Home Business NewsBusiness 57% of students considering dropping out owing to cost of living

57% of students considering dropping out owing to cost of living

by LLB Editor
7th Jun 23 12:16 pm

More than 50% of UK university students say they are thinking about dropping out of their course due to the ongoing cost of living crisis, new national research has revealed.

The independent UK Student Cost of Living Report 2023 from Love2shop found 68% of university students – a whopping 1.9 million – know at least one person who has left their course because of the financial crisis.

Meanwhile 57% – around 1.6 million – are considering leaving their own studies, compared to just under 40,000 students who dropped out in 2021/22.

If even half of those students were to leave, it could cost universities more than £40 billion in lost revenue and leave many young people facing an uncertain future, experts say.

Love2shop’s report also revealed around 1.5 million students (55%) have had to use a food bank while studying. Worryingly 87% – just under 2.5 million students – have skipped meals to save on food costs.

Many students are clearly feeling the impact of rising costs. However, a significant number also reported that they feel universities are not providing them with a safety net. Incredibly, 64% of students said they had not received any cost of living support from their university. One-in-five (20%) said they had been offered a financial incentive to remain on their course.

Love2shop, the UK’s number one gift card provider, already works with a number of universities to provide gift cards or contactless digital gift cards for students.

While these gift cards can be redeemed in more than 100 high street and online retailers, universities can also limit them to ensure emergency cost of living payments are only used with retail partners that specialise in essentials.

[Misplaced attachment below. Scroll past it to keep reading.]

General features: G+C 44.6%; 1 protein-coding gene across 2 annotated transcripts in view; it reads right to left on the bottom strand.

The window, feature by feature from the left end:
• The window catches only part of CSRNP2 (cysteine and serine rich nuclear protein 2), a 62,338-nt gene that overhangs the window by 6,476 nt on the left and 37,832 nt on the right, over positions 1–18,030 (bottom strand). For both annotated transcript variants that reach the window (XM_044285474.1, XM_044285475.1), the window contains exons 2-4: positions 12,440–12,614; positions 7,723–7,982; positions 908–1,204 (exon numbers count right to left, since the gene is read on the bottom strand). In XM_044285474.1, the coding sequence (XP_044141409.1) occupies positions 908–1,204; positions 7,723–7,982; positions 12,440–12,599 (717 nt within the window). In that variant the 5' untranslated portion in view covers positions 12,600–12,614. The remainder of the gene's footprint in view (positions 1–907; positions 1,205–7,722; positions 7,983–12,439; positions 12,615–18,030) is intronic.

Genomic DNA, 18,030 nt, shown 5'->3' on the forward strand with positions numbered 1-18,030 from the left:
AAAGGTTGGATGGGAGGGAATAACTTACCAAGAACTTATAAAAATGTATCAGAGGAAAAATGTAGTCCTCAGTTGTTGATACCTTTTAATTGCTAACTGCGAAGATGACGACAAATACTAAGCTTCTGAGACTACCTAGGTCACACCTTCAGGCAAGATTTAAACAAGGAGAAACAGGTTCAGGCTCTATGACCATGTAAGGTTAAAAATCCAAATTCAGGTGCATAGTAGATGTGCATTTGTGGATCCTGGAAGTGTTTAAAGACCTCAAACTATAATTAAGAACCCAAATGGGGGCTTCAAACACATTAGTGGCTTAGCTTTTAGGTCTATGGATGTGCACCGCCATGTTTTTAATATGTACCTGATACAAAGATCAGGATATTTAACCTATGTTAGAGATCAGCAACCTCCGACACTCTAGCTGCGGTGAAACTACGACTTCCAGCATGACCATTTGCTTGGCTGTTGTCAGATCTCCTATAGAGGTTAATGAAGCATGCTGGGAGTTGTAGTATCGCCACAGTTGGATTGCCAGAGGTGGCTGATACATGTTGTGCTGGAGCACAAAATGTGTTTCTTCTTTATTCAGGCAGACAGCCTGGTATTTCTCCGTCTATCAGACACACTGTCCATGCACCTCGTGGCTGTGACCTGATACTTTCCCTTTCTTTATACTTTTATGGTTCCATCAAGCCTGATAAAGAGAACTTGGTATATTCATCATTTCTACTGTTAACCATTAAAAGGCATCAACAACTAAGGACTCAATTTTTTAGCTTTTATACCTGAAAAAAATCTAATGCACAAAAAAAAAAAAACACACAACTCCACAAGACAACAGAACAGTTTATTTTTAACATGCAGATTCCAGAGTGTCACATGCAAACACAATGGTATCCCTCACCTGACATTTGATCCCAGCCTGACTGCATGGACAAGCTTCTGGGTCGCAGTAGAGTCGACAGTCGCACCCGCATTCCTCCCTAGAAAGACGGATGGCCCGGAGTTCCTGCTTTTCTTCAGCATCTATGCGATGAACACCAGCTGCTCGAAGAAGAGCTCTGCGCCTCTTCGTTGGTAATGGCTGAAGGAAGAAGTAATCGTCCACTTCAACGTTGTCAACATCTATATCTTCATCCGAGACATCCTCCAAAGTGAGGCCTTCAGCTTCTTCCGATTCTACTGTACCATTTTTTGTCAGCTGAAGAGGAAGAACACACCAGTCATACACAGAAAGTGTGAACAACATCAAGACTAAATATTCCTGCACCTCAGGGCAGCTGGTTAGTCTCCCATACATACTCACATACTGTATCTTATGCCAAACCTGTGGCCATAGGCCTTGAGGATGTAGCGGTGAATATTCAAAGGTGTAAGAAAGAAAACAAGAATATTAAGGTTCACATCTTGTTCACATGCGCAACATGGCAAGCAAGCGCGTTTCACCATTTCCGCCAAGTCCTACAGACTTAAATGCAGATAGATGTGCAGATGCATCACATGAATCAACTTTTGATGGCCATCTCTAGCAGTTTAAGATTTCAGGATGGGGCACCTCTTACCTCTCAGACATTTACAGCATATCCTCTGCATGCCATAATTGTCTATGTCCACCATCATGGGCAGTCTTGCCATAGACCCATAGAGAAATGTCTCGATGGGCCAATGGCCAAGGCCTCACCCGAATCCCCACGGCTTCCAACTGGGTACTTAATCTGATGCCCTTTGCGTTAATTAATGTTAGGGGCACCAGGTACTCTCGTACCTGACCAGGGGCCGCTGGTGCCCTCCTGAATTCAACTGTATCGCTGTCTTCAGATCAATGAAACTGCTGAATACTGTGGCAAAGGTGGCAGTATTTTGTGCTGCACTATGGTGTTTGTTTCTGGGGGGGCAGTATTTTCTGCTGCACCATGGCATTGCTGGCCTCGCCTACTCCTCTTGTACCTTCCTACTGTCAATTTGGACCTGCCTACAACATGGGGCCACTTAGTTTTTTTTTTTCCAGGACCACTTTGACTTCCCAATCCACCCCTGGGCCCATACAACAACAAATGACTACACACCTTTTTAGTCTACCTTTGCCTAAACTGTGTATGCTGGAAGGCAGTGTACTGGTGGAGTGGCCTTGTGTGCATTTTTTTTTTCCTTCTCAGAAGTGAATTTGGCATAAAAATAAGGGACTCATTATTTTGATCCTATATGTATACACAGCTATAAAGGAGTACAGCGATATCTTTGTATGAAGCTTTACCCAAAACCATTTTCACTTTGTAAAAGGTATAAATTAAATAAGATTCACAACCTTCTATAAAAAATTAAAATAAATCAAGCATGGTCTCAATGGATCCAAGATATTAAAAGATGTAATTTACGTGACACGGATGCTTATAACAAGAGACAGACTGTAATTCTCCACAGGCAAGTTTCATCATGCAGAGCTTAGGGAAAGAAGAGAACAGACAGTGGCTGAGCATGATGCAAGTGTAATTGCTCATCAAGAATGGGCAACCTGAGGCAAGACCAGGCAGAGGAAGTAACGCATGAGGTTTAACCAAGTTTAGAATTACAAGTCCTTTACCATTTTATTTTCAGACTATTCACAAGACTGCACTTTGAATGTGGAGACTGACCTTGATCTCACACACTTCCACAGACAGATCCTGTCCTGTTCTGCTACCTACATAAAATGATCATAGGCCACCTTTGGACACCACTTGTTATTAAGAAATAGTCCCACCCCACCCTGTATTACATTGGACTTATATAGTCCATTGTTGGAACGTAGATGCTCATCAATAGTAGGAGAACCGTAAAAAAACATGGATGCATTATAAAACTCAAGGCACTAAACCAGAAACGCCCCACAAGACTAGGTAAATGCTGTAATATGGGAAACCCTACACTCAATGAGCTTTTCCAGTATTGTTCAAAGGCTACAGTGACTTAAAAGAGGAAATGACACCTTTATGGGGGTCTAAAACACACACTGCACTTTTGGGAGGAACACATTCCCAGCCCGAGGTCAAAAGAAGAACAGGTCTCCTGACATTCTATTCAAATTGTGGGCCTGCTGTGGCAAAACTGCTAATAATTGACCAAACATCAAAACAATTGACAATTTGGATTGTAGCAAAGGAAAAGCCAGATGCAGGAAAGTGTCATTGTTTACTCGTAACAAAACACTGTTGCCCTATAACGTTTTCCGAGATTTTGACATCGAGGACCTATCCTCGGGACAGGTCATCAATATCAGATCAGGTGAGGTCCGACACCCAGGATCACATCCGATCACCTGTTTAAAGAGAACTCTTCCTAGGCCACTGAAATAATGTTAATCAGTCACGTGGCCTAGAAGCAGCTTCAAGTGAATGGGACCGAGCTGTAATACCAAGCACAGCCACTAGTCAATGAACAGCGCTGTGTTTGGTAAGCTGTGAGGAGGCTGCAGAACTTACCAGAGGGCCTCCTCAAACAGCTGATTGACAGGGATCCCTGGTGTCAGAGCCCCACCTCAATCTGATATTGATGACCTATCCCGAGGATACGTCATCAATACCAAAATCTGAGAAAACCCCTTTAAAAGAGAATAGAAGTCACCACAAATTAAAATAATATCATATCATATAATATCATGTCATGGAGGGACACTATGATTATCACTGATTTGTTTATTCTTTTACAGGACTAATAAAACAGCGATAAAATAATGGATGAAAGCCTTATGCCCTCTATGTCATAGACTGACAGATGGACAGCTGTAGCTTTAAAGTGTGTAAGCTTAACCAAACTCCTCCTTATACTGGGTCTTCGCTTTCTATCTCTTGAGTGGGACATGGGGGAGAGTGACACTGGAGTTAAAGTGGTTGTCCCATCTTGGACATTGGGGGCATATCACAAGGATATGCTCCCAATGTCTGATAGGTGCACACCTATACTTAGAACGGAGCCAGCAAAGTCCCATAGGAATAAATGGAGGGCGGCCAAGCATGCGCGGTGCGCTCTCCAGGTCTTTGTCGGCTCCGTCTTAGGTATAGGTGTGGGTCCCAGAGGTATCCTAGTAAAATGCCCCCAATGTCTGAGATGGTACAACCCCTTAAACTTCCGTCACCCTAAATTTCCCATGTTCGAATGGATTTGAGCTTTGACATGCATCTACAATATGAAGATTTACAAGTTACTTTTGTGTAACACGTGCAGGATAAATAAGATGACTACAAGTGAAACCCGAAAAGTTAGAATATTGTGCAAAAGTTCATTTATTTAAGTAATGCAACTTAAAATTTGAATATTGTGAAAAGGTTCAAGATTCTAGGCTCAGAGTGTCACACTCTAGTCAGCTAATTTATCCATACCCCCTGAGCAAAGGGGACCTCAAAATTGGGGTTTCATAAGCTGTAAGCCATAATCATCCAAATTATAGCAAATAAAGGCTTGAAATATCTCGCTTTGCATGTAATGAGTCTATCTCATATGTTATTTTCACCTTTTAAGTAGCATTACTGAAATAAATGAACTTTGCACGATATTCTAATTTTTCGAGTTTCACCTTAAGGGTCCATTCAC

Just 14% of students said they had received a voucher or gift card as a gesture from their university to support their rising costs of living. That’s despite 49% saying universities could improve delivery of emergency support by using gift cards rather than a cash alternative.

Frank Creighton, Director of Business Development at Love2shop, said: “It’s really worrying to see how many students are considering dropping out or have already left because of the devastating financial impact of the increased cost of living. This should be a huge concern for universities.

“For many students this is their first time living independently away from home. They should be able to focus on their studies, not worry about skipping meals in order to pay their bills. This is also a potential problem for universities. Fewer students – or poor results due to the pressures students are under – will have a significant impact on university finances.

“This data indicates that while there is some support for students, they are still facing some severe challenges and difficult choices. We need to consider a smarter way to support them that makes a real difference to students while being cost effective and secure for universities.

“Gift cards are a practical solution. They allow academic institutions to support their students through these difficult times and ensure financial aid provided is spent on the intended necessities, be that food, clothing or textbooks. Our survey data shows students themselves would welcome this more secure, consistent approach to support.”

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